The expat’s new shoes: Bata Hawaii chappals

Jil Wheeler’s Letter from Mumbai isn’t offensive  this time around, just poorly informed. In “The Expat’s New Clothes”, she writes:

If there is one overarching, overwhelming “plus” to living in Mumbai, it is the ability to wear sandals at any time, to any event, no exceptions. At some point in the West, it became cool to hate your feet—to be icked out by toe hair and to insist on wearing socks for sex. We’ve made sandals on men something of a running a joke [sic], and women are warned about the dangers of too much toe cleavage in the workplace.

In India, however, the foot is just fine. Sandals, or chappals, are not only de facto footgear, they’re intimately tied up with national identity. When Gandhi’s pair went up for auction a few months ago, the controversy wasn’t over selling his personal items, it was over selling his sandals. Gandhi made them himself—no musty British footgear for him—and when they sold for over a million dollars, they went to an Indian entrepreneur. India equals sandals, at least in a few minds.

Make that a few half-baked minds. Could Indians prefer sandals to shoes because the climate is so hot and humid?  And maybe lace up boots aren’t popular because the country’s cultural norms require the frequent removal of footwear? And perhaps  sandals are worn anytime, anywhere, because many Indians don’t own multiple pairs of shoes? No, Indians like sandals because we have these quaint ways.

The rest of Wheeler’s piece isn’t half-bad–there’s a nice bit about learning to tie a sari by watching YouTube–but dear Morning News: please won’t you reconsider Wheeler’s assignment? Or at least halve her per diem till she decides to research her subject before hitting send?

I’d argue that the representative national footwear of India (if there is such a  thing) is the flip-flop. Specifically, the rubber Bata Hawaii chappal with blue straps and a white  inner sole which, over time, wears away to reveal the blue impressions of  big toe and heel.  When the straps give up the fight, you can mend the piece at the cobbler’s for a  nominal sum.


(Picture from The pair will set you back by 79 rupees, less than 2USD.)

In The Namesake, when Gogol and his sister visit India, upon reaching the family house, they “have their feet traced onto pieces of paper, and a servant is sent to Bata to bring back rubber slippers for them to wear indoors.” I rest my case.

These slippers were meant to be worn indoors, but you saw them everywhere.  When I was a student in India, I had them on every single day, as did everyone; we swapped them for shoes only for job interviews. I wore them like moccasins over my sock-clad feet in the cold Ahmedabad winters.  During weighty lectures, we’d surreptiously slide  someone’s pair along the room, and it was lovely to watch the victim hunt for the missing slipper at the end of class, unless you were the victim, in which case the whole thing became a malicious act by a bum-faced misogynist.

As a child, I always though Bata was an Indian brand name, like Tata.  No, Tomas Bata was Czech, and it’s a Canadian company; the Bata Shoe Museum is near where I now live. Who’d have thought?

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11 thoughts on “The expat’s new shoes: Bata Hawaii chappals

  1. I always thought Bata was an Indian company! And yes, the bata hawaii were/are totally indispensable – they were also prescribed lab chappals for the biotech folks. Nice post!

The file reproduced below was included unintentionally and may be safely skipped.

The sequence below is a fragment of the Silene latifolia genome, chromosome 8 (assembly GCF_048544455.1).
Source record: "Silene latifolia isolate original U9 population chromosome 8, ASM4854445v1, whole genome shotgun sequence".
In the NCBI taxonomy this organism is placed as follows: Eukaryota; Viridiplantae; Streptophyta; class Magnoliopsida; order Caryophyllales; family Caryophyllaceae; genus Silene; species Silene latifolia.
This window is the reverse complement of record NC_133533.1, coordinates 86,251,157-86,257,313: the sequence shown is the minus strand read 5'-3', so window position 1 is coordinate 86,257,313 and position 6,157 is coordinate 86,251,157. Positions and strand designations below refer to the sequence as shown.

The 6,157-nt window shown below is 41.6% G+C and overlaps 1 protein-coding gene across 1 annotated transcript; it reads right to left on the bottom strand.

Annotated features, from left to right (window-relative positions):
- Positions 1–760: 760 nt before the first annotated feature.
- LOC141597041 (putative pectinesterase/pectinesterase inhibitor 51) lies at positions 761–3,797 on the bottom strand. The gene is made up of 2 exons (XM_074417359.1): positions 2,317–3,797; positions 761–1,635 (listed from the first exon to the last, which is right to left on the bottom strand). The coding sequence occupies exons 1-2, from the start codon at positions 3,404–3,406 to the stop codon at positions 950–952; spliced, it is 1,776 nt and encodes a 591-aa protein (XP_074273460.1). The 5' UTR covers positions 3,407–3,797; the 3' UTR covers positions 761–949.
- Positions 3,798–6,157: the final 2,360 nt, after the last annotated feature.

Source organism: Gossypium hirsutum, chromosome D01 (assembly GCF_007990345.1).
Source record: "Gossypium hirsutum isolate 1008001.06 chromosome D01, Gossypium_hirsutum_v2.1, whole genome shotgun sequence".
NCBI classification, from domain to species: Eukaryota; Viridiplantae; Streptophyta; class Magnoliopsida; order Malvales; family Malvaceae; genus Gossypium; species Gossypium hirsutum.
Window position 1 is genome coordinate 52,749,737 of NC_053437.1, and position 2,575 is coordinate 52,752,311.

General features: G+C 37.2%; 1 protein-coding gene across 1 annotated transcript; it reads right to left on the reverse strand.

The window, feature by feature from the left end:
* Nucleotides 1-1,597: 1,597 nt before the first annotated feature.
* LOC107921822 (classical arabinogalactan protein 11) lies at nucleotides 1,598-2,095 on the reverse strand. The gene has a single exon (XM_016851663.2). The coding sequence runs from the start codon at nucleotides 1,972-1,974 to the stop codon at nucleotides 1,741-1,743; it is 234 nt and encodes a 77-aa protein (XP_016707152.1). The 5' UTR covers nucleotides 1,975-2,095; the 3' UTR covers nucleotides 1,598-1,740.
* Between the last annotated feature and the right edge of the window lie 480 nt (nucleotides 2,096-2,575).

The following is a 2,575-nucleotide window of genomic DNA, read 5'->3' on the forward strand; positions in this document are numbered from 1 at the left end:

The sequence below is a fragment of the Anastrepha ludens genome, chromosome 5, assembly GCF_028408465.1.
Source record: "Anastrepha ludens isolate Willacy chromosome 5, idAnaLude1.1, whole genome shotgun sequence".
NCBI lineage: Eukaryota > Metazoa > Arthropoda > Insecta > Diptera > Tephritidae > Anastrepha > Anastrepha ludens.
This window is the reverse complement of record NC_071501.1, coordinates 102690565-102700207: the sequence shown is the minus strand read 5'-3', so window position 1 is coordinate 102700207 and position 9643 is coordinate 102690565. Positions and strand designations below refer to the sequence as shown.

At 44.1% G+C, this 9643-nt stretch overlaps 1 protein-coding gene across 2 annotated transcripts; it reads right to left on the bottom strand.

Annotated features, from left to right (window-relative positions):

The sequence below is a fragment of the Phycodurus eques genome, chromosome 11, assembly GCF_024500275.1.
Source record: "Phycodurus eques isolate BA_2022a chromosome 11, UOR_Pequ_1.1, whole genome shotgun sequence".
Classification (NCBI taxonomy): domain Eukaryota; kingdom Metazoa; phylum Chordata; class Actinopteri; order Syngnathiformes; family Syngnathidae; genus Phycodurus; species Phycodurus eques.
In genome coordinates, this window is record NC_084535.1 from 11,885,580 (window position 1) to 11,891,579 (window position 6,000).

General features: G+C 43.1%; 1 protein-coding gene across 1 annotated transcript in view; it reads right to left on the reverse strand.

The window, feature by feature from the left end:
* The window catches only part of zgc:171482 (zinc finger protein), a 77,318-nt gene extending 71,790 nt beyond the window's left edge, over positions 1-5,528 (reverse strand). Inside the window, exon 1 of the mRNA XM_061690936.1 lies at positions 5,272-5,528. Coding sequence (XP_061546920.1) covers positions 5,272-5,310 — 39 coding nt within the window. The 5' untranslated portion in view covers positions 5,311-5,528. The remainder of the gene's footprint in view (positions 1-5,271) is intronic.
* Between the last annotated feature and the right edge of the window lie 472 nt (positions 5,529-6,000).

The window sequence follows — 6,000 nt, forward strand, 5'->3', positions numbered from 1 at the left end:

2. Where I live, not only are these the preferred footwear amongst students, but its even fine to wear mismatches; blue in one foot, red in the other. Your intrinsic potential for brilliance blinds everyone to such singularities in footwear….and of course Bata doesnt have the monopoly anymore…

  3. “the rubber Bata Hawaii chappal with blue straps and a white inner sole which, over time, wears away to reveal the blue impressions of big toe and heel”

    Evokes such fond memories of my pair, that line. Sigh.

  4. @ Nikhil: Thanks, I didn’t know that. If you google Bata Hawaii chappal, the first hit is the page featuring these flipflops, so I assumed the brand was still current in India. Plus, I’m in the usual desi-who-left time warp when it comes to brands.

    @ Sujatha: Yes! I was awash in nostalgia when I wrote that line. Old Navy just does not cut it, eh?

  5. Sandals, yes. But I do not see too many people wearing chappals about, at least not where I’ve been travelling. It must have to do with wanting to protect their feet better, and still be able to slip them off umpteen times.

    And, the Bata years. Aha. Almost an identity.

  6. @ Anil: Thanks for visiting.
    Yes, always dangerous to use the label “representative national _________” when writing about India–there are so many variations, all legitimate. But I would guess it breaks down primarily by economic class, so I’d probably go with slippers in a pan-Indian context.
    And yes, I hear you about the identity.

  7. Looking in vain in northwest New Mexico this past summer for a pair of plain, unadorned flip-flops (no rhinestones, no fabric cover, no smiley-faces, just the footwear, please) I was thinking grumpily of how common they used to be in my long-ago youth. It made me feel like an OLD timewarped desi–the kind of old you get when things you used to take for granted are now impossible to find. Next time I go to India I’m stocking up. I hope by then they’re not all studded with rhinestones!

  8. @ Uma: Had to laugh at the image of you searching for plain flip-flops amidst a mountain of glitter!
    The time warp thing has really gotten to me–despite knowing better, I’m always clucking over how things are so expensive in India now.

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